Objective: To assess the efficacy of low-dose prednisolone on joint damage and disease activity in patients with early rheumatoid arthritis (RA).
Methods: At the start of their initial treatment with a disease-modifying antirheumatic drug (DMARD), patients with early (duration < or =1 year) active RA were randomly assigned to receive either 7.5 mg/day prednisolone or no prednisolone for 2 years. Radiographs of the hands and feet were obtained at baseline and after 1 and 2 years and scored according to the Sharp score as modified by van der Heijde. Remission was defined as a Disease Activity Score in 28 joints of <2.6. Bone mineral density was measured by dual x-ray absorptiometry at baseline and after 2 years.
Results: Of the 250 patients included, 242 completed the study and 225 had radiographs available both at baseline and at 2 years. At 2 years, the median and interquartile range (IQR) change in total Sharp score was lower in the prednisolone group than in the no-prednisolone group (1.8 [IQR 0.5-6.0] versus 3.5 [IQR 0.5-10]; P = 0.019). In the prednisolone group, there were fewer newly eroded joints per patient after 2 years (median 0.5 [IQR 0-2] versus 1.25 [IQR 0-3.25]; P = 0.007). In the prednisolone group, 25.9% of patients had radiographic progression beyond the smallest detectable difference compared with 39.3% of patients in the no-prednisolone group (P = 0.033). At 2 years, 55.5% of patients in the prednisolone group had achieved disease remission, compared with 32.8% of patients in the no-prednisolone group (P = 0.0005). There were few adverse events that led to withdrawal. Bone loss during the 2-year study was similar in the 2 treatment groups.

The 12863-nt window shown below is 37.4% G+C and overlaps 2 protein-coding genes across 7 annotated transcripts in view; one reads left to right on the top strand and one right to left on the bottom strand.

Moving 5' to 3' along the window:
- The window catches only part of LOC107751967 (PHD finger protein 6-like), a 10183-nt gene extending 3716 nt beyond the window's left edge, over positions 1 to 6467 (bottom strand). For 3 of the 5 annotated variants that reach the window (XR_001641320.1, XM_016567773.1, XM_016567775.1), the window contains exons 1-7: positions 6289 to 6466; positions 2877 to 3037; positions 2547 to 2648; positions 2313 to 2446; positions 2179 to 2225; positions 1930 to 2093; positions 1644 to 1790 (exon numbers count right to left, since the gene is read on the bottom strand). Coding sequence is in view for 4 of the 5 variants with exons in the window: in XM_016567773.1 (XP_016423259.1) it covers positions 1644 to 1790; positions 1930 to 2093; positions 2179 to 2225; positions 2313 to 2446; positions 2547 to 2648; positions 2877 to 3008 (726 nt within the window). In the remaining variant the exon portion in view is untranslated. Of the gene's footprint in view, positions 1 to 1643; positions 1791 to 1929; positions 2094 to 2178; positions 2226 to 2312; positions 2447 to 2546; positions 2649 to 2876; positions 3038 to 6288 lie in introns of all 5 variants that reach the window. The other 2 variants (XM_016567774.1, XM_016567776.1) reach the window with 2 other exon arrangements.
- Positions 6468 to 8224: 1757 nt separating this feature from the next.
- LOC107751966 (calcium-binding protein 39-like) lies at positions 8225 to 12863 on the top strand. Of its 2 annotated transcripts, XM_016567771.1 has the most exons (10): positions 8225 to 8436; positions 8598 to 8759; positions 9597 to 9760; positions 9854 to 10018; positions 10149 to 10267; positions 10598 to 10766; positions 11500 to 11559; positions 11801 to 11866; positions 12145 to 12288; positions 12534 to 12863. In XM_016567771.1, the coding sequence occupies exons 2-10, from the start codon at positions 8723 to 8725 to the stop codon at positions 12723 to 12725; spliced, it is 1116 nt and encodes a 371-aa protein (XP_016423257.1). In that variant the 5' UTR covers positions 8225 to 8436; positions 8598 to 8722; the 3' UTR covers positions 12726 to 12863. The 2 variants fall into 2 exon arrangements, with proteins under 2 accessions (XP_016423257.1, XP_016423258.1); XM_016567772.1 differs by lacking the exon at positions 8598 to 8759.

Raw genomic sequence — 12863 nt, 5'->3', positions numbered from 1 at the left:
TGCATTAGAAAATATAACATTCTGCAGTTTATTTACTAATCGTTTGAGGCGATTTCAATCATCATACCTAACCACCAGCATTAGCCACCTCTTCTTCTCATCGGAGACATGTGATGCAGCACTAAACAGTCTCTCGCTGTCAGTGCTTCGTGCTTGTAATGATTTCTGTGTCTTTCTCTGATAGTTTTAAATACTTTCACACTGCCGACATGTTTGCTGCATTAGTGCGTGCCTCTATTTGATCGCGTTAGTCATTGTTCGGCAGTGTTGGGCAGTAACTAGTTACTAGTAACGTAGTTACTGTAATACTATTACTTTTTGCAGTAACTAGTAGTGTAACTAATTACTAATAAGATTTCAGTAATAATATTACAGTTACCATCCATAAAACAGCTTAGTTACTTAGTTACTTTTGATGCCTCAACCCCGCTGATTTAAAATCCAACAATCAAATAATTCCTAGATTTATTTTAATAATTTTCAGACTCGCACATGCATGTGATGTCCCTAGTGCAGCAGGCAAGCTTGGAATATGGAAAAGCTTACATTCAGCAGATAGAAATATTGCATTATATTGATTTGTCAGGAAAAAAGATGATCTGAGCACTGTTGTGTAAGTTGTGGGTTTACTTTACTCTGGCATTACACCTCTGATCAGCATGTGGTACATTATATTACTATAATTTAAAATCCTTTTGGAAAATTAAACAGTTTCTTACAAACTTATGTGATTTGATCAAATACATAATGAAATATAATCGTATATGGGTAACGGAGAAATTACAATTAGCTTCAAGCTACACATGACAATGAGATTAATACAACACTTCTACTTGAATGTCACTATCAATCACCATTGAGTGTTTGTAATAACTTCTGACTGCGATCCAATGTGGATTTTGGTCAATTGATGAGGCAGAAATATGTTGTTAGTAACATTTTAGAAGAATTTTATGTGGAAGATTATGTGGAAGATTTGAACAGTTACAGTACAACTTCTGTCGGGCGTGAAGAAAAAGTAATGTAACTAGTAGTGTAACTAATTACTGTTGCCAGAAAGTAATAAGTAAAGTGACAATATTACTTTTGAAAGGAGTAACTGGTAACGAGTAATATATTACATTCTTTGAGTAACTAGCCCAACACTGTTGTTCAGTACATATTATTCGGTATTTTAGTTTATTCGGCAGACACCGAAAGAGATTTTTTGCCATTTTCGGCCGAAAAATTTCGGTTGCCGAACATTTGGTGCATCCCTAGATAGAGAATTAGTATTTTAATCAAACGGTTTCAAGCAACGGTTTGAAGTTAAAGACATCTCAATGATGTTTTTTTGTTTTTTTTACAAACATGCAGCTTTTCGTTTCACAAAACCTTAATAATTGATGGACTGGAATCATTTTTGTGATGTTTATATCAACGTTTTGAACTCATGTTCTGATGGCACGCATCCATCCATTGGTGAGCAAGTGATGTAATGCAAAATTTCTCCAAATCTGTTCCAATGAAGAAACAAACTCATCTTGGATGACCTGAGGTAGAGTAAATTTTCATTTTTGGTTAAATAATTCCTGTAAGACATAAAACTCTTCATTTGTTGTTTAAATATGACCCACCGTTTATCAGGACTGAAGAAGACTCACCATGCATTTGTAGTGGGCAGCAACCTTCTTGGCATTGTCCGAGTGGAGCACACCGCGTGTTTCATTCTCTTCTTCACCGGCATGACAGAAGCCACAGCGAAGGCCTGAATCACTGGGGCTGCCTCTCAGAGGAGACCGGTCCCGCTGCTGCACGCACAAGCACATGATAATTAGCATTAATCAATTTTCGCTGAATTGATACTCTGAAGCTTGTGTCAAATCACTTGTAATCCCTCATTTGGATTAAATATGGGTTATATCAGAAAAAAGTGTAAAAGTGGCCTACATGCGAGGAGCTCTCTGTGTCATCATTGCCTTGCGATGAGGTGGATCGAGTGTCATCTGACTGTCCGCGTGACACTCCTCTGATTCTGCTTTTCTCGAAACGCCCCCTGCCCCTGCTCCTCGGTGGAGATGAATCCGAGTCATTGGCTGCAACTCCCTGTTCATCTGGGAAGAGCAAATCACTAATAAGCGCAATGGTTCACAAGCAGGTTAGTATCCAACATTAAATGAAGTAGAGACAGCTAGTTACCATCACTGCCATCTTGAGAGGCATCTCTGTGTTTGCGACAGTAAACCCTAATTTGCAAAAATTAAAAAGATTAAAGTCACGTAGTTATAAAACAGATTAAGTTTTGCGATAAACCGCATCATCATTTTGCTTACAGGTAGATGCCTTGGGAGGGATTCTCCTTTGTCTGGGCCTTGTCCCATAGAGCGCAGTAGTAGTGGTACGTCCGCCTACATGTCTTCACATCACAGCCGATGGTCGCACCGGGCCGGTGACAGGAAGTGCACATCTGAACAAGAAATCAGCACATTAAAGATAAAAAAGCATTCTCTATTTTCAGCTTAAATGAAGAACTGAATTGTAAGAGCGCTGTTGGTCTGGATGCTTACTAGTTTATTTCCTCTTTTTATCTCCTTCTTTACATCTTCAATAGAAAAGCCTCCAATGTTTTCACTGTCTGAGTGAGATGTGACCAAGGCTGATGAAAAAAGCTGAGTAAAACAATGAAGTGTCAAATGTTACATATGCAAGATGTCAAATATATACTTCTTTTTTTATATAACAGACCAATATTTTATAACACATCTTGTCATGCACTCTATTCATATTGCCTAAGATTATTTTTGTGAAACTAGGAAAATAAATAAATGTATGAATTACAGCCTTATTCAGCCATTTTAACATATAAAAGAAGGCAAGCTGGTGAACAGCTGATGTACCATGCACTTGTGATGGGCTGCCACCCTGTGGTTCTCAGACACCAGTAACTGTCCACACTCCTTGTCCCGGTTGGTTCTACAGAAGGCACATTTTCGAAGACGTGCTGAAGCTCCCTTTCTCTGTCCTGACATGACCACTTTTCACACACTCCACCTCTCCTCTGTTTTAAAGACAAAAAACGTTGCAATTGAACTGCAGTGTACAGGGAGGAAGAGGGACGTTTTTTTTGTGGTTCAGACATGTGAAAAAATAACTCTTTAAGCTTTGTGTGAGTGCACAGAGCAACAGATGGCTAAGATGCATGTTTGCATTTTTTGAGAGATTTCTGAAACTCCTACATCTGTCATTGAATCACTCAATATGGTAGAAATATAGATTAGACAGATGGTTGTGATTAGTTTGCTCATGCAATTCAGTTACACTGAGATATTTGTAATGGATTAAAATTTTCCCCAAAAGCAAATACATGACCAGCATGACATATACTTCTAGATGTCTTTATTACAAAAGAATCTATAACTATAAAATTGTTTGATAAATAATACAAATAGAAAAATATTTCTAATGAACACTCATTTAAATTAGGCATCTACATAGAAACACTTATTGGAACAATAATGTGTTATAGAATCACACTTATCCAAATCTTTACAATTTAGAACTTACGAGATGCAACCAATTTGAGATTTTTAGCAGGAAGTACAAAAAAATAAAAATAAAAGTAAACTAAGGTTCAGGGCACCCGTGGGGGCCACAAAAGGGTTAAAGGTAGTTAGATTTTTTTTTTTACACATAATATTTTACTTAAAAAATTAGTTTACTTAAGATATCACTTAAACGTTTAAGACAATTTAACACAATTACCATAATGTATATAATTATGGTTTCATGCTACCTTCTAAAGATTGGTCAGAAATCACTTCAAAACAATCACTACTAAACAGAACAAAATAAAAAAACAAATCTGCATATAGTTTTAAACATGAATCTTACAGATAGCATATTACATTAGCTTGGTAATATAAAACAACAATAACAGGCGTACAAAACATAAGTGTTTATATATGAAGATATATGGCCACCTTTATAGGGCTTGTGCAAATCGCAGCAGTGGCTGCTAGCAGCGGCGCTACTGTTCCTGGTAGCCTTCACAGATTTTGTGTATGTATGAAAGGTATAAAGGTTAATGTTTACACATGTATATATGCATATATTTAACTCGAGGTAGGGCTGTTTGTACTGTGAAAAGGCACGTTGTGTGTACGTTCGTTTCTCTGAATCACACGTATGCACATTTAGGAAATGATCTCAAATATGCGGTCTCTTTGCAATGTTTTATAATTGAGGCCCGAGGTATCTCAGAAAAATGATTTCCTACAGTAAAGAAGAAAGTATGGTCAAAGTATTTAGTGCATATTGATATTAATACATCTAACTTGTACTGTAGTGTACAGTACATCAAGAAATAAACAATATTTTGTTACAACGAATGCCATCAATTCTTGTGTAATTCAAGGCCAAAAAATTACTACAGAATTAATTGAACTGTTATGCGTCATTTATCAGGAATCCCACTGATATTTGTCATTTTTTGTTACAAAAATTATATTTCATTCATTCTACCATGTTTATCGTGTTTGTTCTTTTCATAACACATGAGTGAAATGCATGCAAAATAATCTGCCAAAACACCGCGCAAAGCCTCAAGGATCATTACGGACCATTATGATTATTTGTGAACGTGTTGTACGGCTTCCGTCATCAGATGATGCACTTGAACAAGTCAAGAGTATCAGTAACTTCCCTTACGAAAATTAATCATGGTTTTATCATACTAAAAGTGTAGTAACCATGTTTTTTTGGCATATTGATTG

Conclusion: Prednisolone at 7.5 mg/day added to the initial DMARD retarded the progression of radiographic damage after 2 years in patients with early RA, provided a high remission rate, and was well tolerated. Therefore, the data support the use of low-dose prednisolone as an adjunct to DMARDs in early active RA.